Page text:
Tuesday, 1 November 2016

November 2016: intuitive eating


It sounds ridiculous: ‘intuitive eating’. What else have we done in the last few million years? How did we survive?
It’s not so easy anymore though. We are bombarded with advertisements for foods which were never meant to be eaten; for foods which were fabricated by machines. There’s wise - and well-paid - advise from experts who studied with other experts. Intuition has disappeared down the drain.
Only to be dragged back in 1995 by a book called “Intuitive Eating’ by Tribole and Resch, the “go-to book on rebuilding a healthy body image and making peace with food”. It all sounds too fashionable. Too American.
But can we, down-to-earth Europeans (yes, we are, and will always be, Europeans, whether we like it or not) learn something from this? Something we don’t know?
Here are some tenets of the book.

  1. Reject the diet mentality. Indeed. My attitude to ‘dieting’ is: don’t. See Thought for Food of January 2015. [1] 
  2. Listen to your hunger. Pay attention to your body. If you haven’t got time to pay attention or indeed to eat, your body, and you, will suffer. 
  3. Make peace with food. Restricting certain foods can lead to uncontrollable urges and overeating. People who diet often end up gaining weight, instead of losing it.
  4. Challenge the food police. Those experts who said that butter is bad for you have recently had to change their tune. How long will the advertisements for Country Life, Utterly Butterly and the like, go on lying to us? Till the stocks are all gone, the machines reprogrammed, and the people in charge have retired. Unfortunately they are cheaper as well, but isn't nice butter, eaten with a clear conscience, one of the good things in life? [2]
  5. Respect your fullness. Try avoid extremes of both hunger and being stuffed. Realise when food becomes less enjoyable and stop eating. That surplus on your plate is better off rotting in the compost, than wreaking havoc in your tummy. 
  6. Discover the pleasure of eating. Take your time. Sit down, pay attention, share a meal. Knowing that you can eat whatever you want, when you want, can help you to stop when you’ve had enough. 
  7. Try not to use food if you really want something else. If all you really want is sit still for a bit, read a book, watch the telly, you can do this perfectly well without eating. If you’re upset, go for a walk. If you’re bored, think of something new to do.
  8. Respect your body - yes, as it is, now! Don’t be too critical of yourself. You got where you are for a reason. 
  9. Move. For the fun of it, for the fresh air, for the change. Walking, dancing, playing, refresh you more than that gym. 
Much easier said than done! And better not take all this too seriously, mind, or it will be just another diet ….. [3]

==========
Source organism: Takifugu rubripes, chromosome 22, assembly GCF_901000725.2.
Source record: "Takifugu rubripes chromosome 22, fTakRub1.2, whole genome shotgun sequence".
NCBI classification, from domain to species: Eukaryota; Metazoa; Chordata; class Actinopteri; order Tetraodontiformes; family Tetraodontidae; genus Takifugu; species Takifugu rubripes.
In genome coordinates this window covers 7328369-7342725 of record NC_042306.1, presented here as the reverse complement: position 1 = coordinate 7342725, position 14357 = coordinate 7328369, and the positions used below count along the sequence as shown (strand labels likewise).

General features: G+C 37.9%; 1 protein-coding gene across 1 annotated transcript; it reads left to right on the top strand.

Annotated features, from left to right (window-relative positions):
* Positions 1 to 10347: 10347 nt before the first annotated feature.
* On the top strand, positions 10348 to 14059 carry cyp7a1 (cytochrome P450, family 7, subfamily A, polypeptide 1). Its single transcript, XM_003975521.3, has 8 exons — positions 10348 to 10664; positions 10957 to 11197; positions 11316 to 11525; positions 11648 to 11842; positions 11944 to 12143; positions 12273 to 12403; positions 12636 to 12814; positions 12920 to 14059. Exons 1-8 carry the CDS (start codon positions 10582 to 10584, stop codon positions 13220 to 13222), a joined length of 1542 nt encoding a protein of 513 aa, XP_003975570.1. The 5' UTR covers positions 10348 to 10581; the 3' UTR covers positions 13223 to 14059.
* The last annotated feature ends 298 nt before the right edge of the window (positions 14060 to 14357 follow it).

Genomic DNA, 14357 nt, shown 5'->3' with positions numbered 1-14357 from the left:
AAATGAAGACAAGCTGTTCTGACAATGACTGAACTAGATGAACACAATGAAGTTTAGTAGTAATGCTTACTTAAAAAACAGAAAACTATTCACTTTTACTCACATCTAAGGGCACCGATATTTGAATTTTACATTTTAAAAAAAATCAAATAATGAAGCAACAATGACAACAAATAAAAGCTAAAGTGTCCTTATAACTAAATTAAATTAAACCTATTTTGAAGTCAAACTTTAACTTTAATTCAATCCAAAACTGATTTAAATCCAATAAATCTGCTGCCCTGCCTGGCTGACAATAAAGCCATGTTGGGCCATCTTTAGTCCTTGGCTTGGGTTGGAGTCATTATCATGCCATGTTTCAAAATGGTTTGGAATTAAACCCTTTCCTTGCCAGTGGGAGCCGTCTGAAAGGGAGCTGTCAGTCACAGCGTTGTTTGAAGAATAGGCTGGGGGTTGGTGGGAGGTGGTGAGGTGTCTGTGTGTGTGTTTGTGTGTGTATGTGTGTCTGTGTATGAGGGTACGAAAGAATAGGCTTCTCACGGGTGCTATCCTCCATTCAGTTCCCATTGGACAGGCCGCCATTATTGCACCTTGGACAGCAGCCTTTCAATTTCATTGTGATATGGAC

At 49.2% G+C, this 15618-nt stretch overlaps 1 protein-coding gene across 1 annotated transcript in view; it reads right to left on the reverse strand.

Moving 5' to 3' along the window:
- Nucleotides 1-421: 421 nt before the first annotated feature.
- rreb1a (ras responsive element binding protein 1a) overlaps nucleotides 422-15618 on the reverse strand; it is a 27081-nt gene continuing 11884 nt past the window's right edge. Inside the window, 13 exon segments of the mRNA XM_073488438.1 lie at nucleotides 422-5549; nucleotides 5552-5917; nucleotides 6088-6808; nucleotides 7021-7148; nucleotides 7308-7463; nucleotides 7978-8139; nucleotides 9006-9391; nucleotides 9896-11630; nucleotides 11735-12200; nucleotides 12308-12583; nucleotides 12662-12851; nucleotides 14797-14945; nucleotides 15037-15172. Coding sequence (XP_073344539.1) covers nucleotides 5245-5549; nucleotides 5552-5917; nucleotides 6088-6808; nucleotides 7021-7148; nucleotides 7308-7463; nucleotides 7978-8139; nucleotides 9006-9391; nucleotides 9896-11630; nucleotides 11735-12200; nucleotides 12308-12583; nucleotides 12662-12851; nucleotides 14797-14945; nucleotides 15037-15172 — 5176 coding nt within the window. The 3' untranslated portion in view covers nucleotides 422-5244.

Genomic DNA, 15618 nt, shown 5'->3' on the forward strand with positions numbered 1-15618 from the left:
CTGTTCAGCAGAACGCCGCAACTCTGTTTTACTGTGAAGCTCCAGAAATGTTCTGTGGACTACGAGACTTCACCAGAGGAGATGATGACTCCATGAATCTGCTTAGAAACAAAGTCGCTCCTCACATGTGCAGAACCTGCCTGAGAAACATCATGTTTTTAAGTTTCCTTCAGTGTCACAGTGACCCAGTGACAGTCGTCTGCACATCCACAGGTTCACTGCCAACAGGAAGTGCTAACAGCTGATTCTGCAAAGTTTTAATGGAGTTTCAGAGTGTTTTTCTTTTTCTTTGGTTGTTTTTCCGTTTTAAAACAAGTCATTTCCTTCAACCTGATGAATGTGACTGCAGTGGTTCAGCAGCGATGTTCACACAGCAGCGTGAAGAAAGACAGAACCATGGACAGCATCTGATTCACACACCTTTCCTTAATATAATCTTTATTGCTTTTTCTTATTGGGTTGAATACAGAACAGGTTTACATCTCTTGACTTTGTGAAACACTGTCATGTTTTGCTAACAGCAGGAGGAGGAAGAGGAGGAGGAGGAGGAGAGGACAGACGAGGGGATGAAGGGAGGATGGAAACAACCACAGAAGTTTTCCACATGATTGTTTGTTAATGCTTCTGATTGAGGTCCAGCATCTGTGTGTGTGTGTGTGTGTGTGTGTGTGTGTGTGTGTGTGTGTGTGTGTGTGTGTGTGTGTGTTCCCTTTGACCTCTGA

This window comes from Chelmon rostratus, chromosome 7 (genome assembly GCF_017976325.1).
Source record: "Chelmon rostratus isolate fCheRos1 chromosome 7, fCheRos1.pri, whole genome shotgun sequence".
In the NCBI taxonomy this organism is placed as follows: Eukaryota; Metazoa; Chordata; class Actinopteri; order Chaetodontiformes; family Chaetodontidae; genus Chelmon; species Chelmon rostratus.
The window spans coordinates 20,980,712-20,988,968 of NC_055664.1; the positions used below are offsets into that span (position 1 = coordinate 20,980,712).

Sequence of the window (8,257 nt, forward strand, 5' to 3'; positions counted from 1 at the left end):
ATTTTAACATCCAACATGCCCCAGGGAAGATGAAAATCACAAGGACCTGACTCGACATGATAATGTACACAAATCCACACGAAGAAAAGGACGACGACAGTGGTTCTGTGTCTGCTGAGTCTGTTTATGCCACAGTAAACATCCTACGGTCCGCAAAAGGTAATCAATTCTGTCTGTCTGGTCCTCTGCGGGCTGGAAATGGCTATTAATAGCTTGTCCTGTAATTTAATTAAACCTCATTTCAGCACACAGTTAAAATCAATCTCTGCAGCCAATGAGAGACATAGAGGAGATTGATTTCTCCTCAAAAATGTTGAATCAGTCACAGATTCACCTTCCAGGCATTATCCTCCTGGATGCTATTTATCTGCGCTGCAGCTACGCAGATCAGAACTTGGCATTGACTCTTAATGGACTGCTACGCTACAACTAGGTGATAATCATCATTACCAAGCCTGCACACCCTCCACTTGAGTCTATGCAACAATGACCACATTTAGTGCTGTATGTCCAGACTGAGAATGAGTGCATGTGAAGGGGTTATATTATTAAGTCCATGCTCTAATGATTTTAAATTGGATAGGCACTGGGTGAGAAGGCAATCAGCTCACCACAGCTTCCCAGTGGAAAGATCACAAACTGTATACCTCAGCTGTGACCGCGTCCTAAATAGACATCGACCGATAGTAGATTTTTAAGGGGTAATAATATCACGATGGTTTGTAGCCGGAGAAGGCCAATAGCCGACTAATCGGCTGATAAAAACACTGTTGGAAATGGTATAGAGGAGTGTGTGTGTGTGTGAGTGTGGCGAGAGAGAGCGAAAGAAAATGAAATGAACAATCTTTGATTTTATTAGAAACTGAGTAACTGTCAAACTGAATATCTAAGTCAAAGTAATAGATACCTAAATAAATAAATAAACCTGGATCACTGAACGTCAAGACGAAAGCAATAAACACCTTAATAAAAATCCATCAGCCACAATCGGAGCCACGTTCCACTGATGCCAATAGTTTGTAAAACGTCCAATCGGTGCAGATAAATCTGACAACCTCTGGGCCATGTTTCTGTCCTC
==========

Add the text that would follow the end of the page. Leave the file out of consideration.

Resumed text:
Veg: Brussels, beet, sprout tops, cabbage, celeriac, celery (with stilton!), corn salad, Jerusalem artichokes, carrots, salsify, kale, kohlrabi, landcress, leeks, parsnips, pumpkin/squash, rocket, spinach, swede, turnips, winter radish, endive, winter purslane, cavolo nero.
Fish: megrim, clams, crab, cuttlefish, mussels, oysters, scallops, whiting.
Meat: wood pigeon, pheasant, wild duck, goose, grouse, partridge, venison. For (Christmas) game recipes, see www.gametoeat.co.uk/

Sow broad beans and peas. You can still try sow American landcress, Chinese leaves, winter lettuce and corn salad.
Plant rhubarb sets, autumn onion sets, spring cabbage. And garlic: it likes sun and woodash.
Give brassica's attention before the winter. Firm the soil around the stems, mulch with rotted manure, maybe support with canes. Pick off yellowing leaves.
If you leave veg in the ground, apply a thick mulch (straw, bracken), both for protection and to get them out more easily.
As ground becomes vacant, dig it over and spread manure. Leave roughly dug in large clumps and the worms will break them up.


½ red cabbage, 1 tbsp olive oil, knob of butter1 sliced red onion, 30ml red wine vinegar, 6 tsp soft dark brown sugar, 1 chopped red chilli or powder, 2 rosemary sprigs, 1 large cooking apple roughly chopped.
Halve the cabbage, remove the tough stem and slice thinly. Place in a pan with all the other ingredients, then mix in 300ml water and some salt and pepper.
Bring to a simmer, then reduce the heat, cover with a well-fitting lid and gently cook for 1 hr, stirring frequently. If it gets too dry, add a little more water. Serve alongside simple mash or boiled potatoes. Very good with pheasant! Or just sausages.

LIME CRUSTED COLEY (also called pollack, pollock or lythe) 
4x175g coley fillets, 2 limes, 200g fresh or 150g old breadcrumbs, 50g melted butter, salt, pepper, 1 tblsp olive oil, lime wedges to garnish.
Preheat the oven to 200°C. Grate the lime zest. Mix the crumbs with butter and zest. Cook gently for 2-3 mins, stirring until the crumbs are pale golden. Put fish in a shallow dish. Season and squeeze a little lime juice over it. Brush with oil. Pat crumb mixture on top and bake for 10-12 mins until cooked.

ESCAROLE SALAD (or radicchio or chicory) with ANCHOVY DRESSING 
1l bite-sized pieces escarole (or similar greens), grated raw beetroot, 2 minced anchovies packed in oil, 1/2 tsp mustard, 2 tblsp cider vinegar, 4 tblsp extra-virgin olive oil, pepper, 3 chopped spring onions, olives or raisins, sunflower seeds.
Mash anchovies, add mustard, vinegar and olive oil, whisking to create an emulsion. Add everything else and mix.

For more recipes, see the same months in the past few years. Or look at https://thoughtforfoodaw.wordpress.com, which still has a selection of 8.